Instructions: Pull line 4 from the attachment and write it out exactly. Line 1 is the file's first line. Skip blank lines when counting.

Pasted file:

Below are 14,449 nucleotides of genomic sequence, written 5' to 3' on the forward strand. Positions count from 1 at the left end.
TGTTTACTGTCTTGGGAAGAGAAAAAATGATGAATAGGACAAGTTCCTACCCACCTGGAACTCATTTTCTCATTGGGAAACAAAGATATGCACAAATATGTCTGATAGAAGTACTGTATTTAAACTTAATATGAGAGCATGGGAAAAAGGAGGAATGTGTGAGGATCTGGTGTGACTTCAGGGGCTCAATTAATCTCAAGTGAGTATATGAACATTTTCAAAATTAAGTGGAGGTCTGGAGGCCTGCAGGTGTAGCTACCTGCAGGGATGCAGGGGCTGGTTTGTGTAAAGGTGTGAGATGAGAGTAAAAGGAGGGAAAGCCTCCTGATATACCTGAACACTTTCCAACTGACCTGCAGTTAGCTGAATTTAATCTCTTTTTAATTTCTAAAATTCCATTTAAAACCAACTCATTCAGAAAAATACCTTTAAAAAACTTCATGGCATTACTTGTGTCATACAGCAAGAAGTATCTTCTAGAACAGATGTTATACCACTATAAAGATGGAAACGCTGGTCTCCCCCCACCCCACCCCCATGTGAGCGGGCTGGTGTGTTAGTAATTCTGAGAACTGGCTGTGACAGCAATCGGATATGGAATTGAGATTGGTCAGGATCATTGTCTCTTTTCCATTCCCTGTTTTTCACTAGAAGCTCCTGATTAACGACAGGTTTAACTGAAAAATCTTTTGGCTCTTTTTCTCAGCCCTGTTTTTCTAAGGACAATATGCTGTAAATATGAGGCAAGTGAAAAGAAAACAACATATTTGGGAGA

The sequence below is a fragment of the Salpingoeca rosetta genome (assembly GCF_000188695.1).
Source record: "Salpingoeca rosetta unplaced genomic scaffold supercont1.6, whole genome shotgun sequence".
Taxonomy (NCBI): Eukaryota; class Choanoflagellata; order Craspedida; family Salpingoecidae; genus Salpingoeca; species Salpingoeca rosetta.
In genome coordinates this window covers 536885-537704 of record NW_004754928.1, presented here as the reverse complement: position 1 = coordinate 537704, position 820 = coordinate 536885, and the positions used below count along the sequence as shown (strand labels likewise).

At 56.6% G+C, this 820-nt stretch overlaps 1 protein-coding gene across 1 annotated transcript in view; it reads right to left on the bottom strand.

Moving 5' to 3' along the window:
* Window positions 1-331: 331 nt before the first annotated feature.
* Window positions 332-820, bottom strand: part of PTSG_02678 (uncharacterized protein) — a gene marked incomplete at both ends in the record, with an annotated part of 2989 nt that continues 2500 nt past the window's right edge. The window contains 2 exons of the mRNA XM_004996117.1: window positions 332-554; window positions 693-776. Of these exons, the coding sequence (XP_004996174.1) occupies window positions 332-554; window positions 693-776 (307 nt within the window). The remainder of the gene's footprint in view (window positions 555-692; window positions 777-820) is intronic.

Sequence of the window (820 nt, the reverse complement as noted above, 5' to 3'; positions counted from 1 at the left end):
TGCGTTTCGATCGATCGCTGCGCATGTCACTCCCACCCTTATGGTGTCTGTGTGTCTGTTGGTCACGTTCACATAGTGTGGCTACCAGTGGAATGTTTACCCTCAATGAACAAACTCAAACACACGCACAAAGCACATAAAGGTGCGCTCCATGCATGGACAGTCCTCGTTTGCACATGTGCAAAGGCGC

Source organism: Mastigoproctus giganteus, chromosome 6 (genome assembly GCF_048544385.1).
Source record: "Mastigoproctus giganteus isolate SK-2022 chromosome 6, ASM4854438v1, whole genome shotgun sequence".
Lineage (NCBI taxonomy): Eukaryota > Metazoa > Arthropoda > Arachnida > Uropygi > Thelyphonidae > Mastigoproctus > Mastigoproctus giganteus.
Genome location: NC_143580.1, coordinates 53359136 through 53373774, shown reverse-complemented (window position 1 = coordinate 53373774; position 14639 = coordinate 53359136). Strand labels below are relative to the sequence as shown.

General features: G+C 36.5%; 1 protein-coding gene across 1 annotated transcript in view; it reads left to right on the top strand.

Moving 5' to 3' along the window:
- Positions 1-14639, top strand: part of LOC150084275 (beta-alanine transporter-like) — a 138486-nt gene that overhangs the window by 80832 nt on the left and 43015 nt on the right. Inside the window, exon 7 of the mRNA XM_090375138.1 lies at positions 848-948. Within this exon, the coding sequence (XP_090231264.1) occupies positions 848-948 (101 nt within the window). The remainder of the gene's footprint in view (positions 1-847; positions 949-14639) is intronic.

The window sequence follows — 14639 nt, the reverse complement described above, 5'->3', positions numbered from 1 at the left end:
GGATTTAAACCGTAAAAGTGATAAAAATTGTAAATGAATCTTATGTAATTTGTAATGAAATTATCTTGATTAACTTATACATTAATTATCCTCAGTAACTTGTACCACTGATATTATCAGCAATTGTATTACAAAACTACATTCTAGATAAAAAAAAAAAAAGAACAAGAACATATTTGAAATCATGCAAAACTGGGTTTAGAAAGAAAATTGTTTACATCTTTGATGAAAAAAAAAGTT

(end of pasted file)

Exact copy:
Source record: "Salpingoeca rosetta unplaced genomic scaffold supercont1.6, whole genome shotgun sequence".